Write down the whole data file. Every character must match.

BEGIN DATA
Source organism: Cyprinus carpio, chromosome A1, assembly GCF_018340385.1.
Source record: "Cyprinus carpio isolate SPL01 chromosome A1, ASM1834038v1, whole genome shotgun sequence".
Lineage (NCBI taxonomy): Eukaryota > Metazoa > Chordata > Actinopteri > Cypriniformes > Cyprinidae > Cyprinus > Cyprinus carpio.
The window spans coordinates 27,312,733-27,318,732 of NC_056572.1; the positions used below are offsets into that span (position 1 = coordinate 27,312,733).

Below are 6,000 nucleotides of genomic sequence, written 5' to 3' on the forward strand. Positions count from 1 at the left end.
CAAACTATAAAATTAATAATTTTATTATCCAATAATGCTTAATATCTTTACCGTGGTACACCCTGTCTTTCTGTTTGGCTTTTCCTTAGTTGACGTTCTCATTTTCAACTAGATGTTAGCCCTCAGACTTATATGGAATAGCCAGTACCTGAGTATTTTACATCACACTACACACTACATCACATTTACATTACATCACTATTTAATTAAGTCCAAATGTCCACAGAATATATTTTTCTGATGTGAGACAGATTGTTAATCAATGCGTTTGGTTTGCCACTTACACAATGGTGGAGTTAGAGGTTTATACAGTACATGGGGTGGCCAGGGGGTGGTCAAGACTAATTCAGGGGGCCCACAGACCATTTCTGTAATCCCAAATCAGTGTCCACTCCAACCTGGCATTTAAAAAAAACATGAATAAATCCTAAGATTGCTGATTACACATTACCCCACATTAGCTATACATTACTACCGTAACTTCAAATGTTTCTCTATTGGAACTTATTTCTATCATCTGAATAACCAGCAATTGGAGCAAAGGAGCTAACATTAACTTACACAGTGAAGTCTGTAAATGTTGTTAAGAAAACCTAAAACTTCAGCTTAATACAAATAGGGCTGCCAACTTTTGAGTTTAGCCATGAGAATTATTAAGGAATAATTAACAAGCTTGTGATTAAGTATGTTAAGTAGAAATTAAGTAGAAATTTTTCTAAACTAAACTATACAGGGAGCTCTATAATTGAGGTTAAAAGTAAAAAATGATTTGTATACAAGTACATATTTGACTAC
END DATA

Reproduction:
Source organism: Cyprinus carpio, chromosome A1, assembly GCF_018340385.1.
Source record: "Cyprinus carpio isolate SPL01 chromosome A1, ASM1834038v1, whole genome shotgun sequence".
Lineage (NCBI taxonomy): Eukaryota > Metazoa > Chordata > Actinopteri > Cypriniformes > Cyprinidae > Cyprinus > Cyprinus carpio.
The window spans coordinates 27,312,733-27,318,732 of NC_056572.1; the positions used below are offsets into that span (position 1 = coordinate 27,312,733).

Below are 6,000 nucleotides of genomic sequence, written 5' to 3' on the forward strand. Positions count from 1 at the left end.
CAAACTATAAAATTAATAATTTTATTATCCAATAATGCTTAATATCTTTACCGTGGTACACCCTGTCTTTCTGTTTGGCTTTTCCTTAGTTGACGTTCTCATTTTCAACTAGATGTTAGCCCTCAGACTTATATGGAATAGCCAGTACCTGAGTATTTTACATCACACTACACACTACATCACATTTACATTACATCACTATTTAATTAAGTCCAAATGTCCACAGAATATATTTTTCTGATGTGAGACAGATTGTTAATCAATGCGTTTGGTTTGCCACTTACACAATGGTGGAGTTAGAGGTTTATACAGTACATGGGGTGGCCAGGGGGTGGTCAAGACTAATTCAGGGGGCCCACAGACCATTTCTGTAATCCCAAATCAGTGTCCACTCCAACCTGGCATTTAAAAAAAACATGAATAAATCCTAAGATTGCTGATTACACATTACCCCACATTAGCTATACATTACTACCGTAACTTCAAATGTTTCTCTATTGGAACTTATTTCTATCATCTGAATAACCAGCAATTGGAGCAAAGGAGCTAACATTAACTTACACAGTGAAGTCTGTAAATGTTGTTAAGAAAACCTAAAACTTCAGCTTAATACAAATAGGGCTGCCAACTTTTGAGTTTAGCCATGAGAATTATTAAGGAATAATTAACAAGCTTGTGATTAAGTATGTTAAGTAGAAATTAAGTAGAAATTTTTCTAAACTAAACTATACAGGGAGCTCTATAATTGAGGTTAAAAGTAAAAAATGATTTGTATACAAGTACATATTTGACTAC